Take Note: Digging for a lesson; That voodoo that you do

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Some students might think a three-week October break is to die for. But for many in rural Maine, it's enough to make school seem like a vacation.

Youngsters there play an important role in the annual potato harvest--ditching school for some good old-fashioned manual labor come rain, sleet, or shine.

More than 1,000 elementary, middle, and high school students every year are given leave to work on Maine's 650 or so potato farms, most of them inAroostook County, an area about the size of Connecticut.

Some schools shut down altogether come harvest time, leading some to question the wisdom of interrupting the learning process.

But Rodney McCrum, the president of Northland Packers and Growers Inc. and a fourth-generation farmer who has worked the fields since he was 4, thinks it's an excellent educational experience. "It shows some good work ethics and trains them for life later on," he said.

Most students start digging for potatoes at dawn and work 12 or more hours. And they may not enjoy every moment of it, but the potato harvest means money for college, clothes, cars, and stereos. Younger pickers may earn a few hundred dollars over the harvest, and teenagers can rake in more than a grand.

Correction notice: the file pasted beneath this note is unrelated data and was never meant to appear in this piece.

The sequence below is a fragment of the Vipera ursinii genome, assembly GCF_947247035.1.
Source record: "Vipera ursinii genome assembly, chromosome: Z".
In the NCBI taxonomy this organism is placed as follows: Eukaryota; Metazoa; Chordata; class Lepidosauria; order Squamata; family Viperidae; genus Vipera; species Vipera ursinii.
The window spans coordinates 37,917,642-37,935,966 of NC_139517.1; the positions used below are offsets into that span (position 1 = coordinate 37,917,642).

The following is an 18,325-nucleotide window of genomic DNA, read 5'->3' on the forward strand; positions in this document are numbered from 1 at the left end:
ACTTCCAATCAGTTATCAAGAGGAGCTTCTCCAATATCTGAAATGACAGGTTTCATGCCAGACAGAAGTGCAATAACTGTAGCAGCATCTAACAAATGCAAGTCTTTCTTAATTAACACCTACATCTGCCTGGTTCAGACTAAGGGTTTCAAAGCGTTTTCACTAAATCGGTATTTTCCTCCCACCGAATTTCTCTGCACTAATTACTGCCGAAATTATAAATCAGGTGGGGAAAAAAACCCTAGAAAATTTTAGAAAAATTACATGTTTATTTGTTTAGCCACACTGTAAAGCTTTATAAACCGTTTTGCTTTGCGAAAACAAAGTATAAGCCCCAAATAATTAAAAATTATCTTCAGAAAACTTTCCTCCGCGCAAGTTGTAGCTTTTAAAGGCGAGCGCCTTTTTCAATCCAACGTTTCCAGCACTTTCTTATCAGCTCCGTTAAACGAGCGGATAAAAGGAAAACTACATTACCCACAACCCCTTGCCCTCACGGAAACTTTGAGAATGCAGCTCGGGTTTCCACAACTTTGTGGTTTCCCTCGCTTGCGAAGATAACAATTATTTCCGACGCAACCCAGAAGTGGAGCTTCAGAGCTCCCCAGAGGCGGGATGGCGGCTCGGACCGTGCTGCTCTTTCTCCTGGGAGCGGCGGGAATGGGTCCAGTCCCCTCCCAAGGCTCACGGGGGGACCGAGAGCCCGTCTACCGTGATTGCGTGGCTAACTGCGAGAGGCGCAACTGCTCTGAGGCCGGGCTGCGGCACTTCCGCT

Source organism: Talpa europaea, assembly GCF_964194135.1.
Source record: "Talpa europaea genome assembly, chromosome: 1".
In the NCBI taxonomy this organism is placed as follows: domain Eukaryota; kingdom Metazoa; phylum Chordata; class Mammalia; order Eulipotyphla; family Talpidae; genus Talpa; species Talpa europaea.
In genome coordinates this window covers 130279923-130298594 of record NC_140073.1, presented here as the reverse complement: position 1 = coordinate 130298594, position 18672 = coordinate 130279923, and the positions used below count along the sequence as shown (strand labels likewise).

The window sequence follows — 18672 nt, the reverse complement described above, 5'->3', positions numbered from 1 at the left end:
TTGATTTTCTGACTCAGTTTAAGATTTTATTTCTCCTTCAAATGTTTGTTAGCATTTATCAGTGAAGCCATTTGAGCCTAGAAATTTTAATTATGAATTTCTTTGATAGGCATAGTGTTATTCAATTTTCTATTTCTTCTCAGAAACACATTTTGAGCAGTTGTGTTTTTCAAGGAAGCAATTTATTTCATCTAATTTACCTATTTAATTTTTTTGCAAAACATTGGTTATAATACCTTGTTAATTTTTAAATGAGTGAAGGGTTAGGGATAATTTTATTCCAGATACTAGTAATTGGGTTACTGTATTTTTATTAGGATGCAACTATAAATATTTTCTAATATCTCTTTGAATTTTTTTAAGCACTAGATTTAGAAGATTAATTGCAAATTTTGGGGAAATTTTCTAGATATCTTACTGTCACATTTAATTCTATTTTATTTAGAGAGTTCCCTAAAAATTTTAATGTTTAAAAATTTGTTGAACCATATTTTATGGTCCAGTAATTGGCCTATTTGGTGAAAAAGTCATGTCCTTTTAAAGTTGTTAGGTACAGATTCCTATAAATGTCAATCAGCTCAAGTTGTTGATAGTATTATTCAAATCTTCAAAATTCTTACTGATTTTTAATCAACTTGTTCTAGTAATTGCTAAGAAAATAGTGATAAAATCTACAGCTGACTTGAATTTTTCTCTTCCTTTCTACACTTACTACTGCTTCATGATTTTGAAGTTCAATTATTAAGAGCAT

But with fewer farms and more mechanized ways of harvesting spuds, the tradition is a dying one. "I'm going to be sad when it's gone," said Terry Chalou, a teacher in the Easton schools whose 11-year-old son works the fields. Children "learn a lot through the harvest that they can't learn in school."

A federal judge in Louisiana had brewed for himself a rather festive Halloween.

On Oct. 31, while others would be tricking and treating, U.S. District Court Judge Patrick Carr was scheduled to begin a trial on the St. Tammany school board's removal of a book dealing with voodoo from school libraries.

The book contained recipes for doing evil and good and included concoctions of animal organs and human excretions.

The school board banned the book after a parent got spooked. But the American Civil Liberties Union then took the board to court, claiming that the book ban was unconstitutional.

But Judge Carr will not have as festive a holiday as he thought. In the end, the case was dismissed.

--Laura Miller

Vol. 14, Issue 06

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